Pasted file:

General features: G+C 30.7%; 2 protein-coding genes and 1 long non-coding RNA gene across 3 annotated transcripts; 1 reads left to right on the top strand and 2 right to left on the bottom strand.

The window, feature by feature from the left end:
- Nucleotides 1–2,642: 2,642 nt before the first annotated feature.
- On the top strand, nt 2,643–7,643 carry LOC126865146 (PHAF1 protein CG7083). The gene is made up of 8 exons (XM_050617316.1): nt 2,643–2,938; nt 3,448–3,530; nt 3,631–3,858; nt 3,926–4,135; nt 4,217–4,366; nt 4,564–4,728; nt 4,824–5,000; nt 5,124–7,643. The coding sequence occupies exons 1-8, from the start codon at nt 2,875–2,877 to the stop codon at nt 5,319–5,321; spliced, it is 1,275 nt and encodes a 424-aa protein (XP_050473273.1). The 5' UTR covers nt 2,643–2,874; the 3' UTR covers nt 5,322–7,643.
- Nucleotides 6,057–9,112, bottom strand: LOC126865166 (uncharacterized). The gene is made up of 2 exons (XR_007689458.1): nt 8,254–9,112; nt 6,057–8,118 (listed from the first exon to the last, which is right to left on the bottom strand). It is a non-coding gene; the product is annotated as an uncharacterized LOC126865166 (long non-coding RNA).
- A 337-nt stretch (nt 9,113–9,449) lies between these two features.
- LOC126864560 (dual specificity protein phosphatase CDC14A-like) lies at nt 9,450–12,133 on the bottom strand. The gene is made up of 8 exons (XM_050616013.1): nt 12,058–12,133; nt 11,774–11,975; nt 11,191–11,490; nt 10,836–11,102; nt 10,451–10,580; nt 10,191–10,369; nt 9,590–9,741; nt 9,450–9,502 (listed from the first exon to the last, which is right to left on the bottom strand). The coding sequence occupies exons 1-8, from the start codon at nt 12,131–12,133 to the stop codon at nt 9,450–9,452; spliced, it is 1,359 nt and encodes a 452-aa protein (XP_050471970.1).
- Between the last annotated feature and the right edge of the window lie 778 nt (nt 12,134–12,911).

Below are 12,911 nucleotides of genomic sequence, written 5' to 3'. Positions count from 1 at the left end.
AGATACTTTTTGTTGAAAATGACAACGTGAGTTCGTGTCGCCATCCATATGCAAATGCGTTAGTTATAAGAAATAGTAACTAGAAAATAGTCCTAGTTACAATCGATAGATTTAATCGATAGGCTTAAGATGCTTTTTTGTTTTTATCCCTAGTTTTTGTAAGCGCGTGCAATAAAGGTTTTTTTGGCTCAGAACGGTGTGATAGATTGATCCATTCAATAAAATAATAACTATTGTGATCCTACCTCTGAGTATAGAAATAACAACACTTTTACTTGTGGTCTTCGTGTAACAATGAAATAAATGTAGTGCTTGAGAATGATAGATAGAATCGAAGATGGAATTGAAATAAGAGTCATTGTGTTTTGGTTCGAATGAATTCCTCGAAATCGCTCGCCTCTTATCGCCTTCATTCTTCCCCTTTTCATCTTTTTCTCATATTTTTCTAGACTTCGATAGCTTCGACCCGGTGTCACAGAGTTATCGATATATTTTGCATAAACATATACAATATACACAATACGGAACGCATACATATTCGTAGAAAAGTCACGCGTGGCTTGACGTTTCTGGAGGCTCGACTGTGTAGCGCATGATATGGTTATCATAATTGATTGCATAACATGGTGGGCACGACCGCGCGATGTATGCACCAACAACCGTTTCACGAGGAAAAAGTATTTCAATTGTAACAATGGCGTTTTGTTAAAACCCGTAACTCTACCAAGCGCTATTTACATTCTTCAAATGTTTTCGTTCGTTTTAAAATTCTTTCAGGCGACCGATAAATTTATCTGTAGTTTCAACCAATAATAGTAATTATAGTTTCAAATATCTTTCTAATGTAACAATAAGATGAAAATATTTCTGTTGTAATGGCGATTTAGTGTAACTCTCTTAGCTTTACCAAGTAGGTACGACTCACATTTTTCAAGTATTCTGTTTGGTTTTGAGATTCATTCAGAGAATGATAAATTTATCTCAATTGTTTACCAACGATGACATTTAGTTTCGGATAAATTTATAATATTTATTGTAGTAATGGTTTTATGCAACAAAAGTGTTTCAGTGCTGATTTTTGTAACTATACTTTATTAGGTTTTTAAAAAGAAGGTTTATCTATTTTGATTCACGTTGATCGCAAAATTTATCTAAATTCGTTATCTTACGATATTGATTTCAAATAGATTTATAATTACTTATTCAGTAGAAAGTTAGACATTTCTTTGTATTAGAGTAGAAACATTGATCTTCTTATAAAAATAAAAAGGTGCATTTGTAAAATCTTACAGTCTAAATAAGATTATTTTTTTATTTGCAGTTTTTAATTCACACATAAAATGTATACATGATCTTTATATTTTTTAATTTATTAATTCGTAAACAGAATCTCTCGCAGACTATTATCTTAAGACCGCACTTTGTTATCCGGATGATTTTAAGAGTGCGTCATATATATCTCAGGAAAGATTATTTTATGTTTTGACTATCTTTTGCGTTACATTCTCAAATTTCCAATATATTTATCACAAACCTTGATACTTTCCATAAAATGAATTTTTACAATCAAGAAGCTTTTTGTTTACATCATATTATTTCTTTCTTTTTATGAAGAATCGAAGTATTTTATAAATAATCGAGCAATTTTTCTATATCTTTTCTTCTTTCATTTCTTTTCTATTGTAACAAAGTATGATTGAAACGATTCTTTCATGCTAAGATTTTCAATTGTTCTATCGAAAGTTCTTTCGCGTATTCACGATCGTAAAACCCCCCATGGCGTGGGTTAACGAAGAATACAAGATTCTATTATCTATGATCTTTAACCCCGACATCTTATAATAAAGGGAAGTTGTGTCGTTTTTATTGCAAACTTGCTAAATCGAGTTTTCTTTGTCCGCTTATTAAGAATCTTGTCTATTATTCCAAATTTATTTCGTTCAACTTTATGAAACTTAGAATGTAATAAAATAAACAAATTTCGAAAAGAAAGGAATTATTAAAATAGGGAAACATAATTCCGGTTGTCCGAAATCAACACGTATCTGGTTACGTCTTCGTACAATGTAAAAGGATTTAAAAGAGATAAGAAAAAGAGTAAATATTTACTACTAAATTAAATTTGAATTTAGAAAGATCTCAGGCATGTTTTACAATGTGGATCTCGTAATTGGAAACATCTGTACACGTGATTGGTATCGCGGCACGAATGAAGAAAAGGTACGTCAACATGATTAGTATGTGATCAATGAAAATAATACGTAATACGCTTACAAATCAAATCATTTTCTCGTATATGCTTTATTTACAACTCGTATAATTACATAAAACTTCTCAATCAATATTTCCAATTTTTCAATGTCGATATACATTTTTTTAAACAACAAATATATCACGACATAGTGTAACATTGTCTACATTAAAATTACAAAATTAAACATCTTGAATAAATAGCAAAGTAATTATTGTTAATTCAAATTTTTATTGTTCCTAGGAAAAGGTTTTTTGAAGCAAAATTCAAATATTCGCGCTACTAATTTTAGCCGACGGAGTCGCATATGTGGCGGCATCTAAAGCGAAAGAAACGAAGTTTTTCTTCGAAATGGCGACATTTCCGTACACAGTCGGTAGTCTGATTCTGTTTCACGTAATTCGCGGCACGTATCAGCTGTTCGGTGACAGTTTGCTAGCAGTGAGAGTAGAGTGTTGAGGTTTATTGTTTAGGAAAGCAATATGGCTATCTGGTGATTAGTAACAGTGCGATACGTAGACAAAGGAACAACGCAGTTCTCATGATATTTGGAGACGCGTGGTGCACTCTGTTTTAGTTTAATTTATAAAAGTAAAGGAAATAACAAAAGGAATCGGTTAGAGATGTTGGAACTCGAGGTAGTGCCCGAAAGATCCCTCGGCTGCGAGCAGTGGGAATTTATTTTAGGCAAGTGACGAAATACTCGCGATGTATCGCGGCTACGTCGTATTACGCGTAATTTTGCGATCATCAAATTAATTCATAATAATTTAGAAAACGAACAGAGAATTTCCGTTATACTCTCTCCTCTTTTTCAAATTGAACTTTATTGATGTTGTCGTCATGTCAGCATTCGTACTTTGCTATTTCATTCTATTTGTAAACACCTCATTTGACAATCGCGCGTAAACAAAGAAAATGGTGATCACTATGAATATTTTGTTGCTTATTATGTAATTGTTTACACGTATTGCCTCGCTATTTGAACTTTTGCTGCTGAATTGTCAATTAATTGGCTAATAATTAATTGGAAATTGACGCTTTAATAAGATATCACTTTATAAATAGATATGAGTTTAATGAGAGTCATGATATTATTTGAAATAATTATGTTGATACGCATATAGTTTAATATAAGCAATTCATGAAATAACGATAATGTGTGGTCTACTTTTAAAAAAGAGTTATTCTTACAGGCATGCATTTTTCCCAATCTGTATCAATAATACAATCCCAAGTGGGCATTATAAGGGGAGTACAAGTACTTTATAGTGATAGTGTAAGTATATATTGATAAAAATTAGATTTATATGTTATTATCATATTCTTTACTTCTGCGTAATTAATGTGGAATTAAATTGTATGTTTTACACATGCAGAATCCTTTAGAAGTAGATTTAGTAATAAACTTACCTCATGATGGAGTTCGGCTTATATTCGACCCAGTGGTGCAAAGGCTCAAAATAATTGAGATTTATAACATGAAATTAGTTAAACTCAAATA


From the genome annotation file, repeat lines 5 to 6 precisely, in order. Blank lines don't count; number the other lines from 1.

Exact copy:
- Nucleotides 6,057–9,112, bottom strand: LOC126865166 (uncharacterized). The gene is made up of 2 exons (XR_007689458.1): nt 8,254–9,112; nt 6,057–8,118 (listed from the first exon to the last, which is right to left on the bottom strand). It is a non-coding gene; the product is annotated as an uncharacterized LOC126865166 (long non-coding RNA).
- A 337-nt stretch (nt 9,113–9,449) lies between these two features.